The Easter Rising 1916 captured my imagination, as much as the aftermath of the actual event fuelled the emotions and sense of self-determination of the Irish people, now over a 100 years ago.
My Project, which started in late 2014, was focused on the 16 "leaders", who were executed for their involvement. The project took 14 months to complete and resulted in 16 interconnected portraits.
The 16 were a diverse lot. Ranging in age from 25 to 58, their occupations included headmaster, tobacconist, poet, railway clerk, university lecturer, printer, humanitarian, water bailiff, art teacher, silk weaver, corporation clerk, farmer, trade union leader, bookkeeper, chemist’s clerk, and newspaper manager. They were not military, nor criminal. They were extraordinary people who just had enough.
The fact that they were ordinary people, made me portray them without any military regalia or references. Most of the paintings do however provide hints to their lives pre Rising, to evoke the curiosity of the viewer as to their meaning and maybe a reaction to learn more about them.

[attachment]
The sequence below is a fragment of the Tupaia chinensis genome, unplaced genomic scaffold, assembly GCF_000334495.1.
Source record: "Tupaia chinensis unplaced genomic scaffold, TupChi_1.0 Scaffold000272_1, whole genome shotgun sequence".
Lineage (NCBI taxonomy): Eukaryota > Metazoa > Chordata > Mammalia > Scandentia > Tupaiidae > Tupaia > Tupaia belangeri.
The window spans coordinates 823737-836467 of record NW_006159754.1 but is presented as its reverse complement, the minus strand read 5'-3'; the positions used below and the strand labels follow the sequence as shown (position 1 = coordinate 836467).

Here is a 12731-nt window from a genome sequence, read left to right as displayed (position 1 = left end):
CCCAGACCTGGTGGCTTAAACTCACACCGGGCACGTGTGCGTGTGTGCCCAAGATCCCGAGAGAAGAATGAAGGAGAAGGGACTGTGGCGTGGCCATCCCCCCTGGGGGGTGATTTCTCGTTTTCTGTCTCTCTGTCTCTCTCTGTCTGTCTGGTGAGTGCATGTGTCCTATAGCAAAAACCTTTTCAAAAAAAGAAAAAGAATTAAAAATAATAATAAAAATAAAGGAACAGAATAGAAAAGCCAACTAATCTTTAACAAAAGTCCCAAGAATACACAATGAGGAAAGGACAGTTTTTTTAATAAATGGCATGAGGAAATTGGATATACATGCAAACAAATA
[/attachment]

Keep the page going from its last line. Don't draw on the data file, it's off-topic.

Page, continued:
Every painting is the same size, 1m by 1m, depicting all with equal importance as the de-facto standard of Irish rebellion.
When you will look at the “16 Up Close”, you will find recurring elements, like parts of the Proclamation, use of red paint, the dark background and Ivy. The Proclamation might be evident, the use of red paint representing their spilled blood. The dark background their destiny, but why Ivy?
The Celtic meaning of the ivy deals with connections and friendships because of its tendency to interweave in growth, it is also a symbol of survival and determination, all so evident with the 16. Ivy seems to be virtually indestructible and will often return after it has suffered damage or has been severely cut back. Remember, the 1916 Rising wasn’t the first of its kind.
Brief descriptions of the lives of the 16 are copied from Wikipedia and www.easter1916.ie